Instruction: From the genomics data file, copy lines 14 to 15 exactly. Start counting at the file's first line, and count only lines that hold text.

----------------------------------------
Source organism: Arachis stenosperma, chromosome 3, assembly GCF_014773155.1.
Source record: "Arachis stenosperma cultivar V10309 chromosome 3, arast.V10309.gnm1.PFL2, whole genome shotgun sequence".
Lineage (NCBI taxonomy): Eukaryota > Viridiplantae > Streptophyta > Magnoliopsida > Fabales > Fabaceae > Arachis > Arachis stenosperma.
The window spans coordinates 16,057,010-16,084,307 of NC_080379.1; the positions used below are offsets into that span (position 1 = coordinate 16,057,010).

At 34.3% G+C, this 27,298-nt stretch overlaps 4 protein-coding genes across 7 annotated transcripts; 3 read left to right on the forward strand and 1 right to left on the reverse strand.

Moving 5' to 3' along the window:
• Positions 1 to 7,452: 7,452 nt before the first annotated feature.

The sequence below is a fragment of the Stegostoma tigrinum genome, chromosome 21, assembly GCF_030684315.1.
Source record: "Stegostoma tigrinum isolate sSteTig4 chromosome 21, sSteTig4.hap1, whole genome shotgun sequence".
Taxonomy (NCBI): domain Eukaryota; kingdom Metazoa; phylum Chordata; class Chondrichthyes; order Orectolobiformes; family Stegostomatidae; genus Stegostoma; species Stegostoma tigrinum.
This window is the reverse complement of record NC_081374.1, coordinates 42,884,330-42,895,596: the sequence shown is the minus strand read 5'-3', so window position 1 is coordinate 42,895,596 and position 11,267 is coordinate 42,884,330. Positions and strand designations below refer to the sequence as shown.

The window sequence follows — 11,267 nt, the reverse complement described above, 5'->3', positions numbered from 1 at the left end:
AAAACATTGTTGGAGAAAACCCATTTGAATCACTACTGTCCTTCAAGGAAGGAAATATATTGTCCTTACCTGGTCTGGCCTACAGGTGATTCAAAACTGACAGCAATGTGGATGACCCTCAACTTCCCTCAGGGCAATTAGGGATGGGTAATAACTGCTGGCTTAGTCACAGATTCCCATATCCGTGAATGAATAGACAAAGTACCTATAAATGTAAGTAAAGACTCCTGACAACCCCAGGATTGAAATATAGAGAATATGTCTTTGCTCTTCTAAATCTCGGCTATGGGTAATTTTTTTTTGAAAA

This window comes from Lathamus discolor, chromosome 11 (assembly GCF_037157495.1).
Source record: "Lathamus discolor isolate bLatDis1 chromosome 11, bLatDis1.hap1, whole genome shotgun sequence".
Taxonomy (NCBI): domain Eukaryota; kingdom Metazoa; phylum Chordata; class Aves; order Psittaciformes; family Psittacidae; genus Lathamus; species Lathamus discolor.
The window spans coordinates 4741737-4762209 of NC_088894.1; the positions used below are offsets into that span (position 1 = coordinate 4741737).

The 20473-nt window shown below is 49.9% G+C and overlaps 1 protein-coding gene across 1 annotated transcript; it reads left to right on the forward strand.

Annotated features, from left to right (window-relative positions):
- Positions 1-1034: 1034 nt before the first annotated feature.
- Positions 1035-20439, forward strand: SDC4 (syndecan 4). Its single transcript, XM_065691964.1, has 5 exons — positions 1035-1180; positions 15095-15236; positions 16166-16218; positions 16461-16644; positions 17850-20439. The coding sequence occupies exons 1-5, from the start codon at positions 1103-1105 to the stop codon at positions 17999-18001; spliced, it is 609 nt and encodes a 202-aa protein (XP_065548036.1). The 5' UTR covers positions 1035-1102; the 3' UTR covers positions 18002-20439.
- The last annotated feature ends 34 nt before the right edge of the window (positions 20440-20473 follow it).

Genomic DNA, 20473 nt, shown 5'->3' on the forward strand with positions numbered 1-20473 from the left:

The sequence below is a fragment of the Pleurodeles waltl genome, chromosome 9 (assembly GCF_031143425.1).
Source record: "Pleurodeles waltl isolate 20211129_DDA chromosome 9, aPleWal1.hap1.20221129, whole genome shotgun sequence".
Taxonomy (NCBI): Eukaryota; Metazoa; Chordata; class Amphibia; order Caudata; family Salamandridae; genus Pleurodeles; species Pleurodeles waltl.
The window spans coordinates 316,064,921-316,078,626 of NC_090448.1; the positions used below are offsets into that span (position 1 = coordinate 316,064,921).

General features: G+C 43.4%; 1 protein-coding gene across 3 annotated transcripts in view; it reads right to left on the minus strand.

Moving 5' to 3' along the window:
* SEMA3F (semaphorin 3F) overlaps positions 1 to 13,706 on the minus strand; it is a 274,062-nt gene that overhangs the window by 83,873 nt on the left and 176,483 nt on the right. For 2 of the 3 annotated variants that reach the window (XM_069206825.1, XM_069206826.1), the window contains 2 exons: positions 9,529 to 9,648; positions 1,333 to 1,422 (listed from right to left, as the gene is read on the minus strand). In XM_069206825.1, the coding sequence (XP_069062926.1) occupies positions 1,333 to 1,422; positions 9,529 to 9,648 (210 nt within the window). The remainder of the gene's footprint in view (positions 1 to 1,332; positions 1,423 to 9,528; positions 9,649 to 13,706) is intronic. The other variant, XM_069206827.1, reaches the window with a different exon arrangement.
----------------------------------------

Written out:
This window comes from Lathamus discolor, chromosome 11 (assembly GCF_037157495.1).
Source record: "Lathamus discolor isolate bLatDis1 chromosome 11, bLatDis1.hap1, whole genome shotgun sequence".